Author decides they want to advertise their book. The Author has a choice between two fundamentally different kinds of online advertising: Search Advertising, and Display Advertising. Search advertising displays when someone searches for a related search term that the Author specifies. Display advertising shows to (potentially) just anyone visiting a site/network.
Because the product is a book with a specific title, Author wisely decides that people aren’t likely to be searching for their book by name if they don’t know about it. The title of their fabulous book is “FooDogs Generic Fantasy”, and Author rightly determines that almost nobody will do a Google Search for the nonsense term “FooDogs” unless they already know about the book anyway, and the words “generic” and “fantasy” aren’t going to be useful search terms. (Google will agree with them, and degrade or decline their advertising.)
So Author wisely decides to advertise FooDog Generic Fantasy on display ads, instead. Author is hopefully either decent with art design, or else they’ll be paying someone else for nice artwork for their ads. If Author is going to do it themselves, Author needs to know the technical specifications of the display advertising on their channel, such as resolution of image, size limits, file formats, and form factors. Author will also have to invest the time (10-30 minutes per channel) setting up their user accounts to advertise.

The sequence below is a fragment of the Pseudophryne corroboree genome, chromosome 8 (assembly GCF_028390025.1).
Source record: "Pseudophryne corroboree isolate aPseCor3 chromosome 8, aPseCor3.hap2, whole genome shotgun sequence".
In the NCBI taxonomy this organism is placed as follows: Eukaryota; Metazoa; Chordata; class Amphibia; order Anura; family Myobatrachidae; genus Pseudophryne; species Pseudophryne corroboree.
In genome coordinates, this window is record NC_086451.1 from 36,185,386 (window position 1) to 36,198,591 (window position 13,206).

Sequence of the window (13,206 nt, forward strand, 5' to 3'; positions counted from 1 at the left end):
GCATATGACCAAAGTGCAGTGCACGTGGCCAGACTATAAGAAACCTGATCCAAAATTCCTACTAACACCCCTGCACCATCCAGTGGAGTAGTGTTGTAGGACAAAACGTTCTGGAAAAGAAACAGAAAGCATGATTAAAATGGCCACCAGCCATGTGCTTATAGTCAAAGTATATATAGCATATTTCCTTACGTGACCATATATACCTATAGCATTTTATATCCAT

It takes Author 1 hour to make their own art to their satisfaction, and Author spends 30 minutes setting up their first advertising campaign, researching, and implementing the ad, and another 30 minutes tuning it to their target: Readers who would plausibly enjoy and be interested in FooDog Generic Fantasy. Author knows not to waste their money advertising to people who would prefer to read Wartime Specific NonFiction, so they ensure their ads go where they’d be most effective.
Author makes a $35 investment in one weeks’ worth of advertising, and is down 2 hours of labour.
After week’s worth of waiting and tweaking, Author’s results come in:
Engagement Rate: 0.3%
Cost per Click: $0.33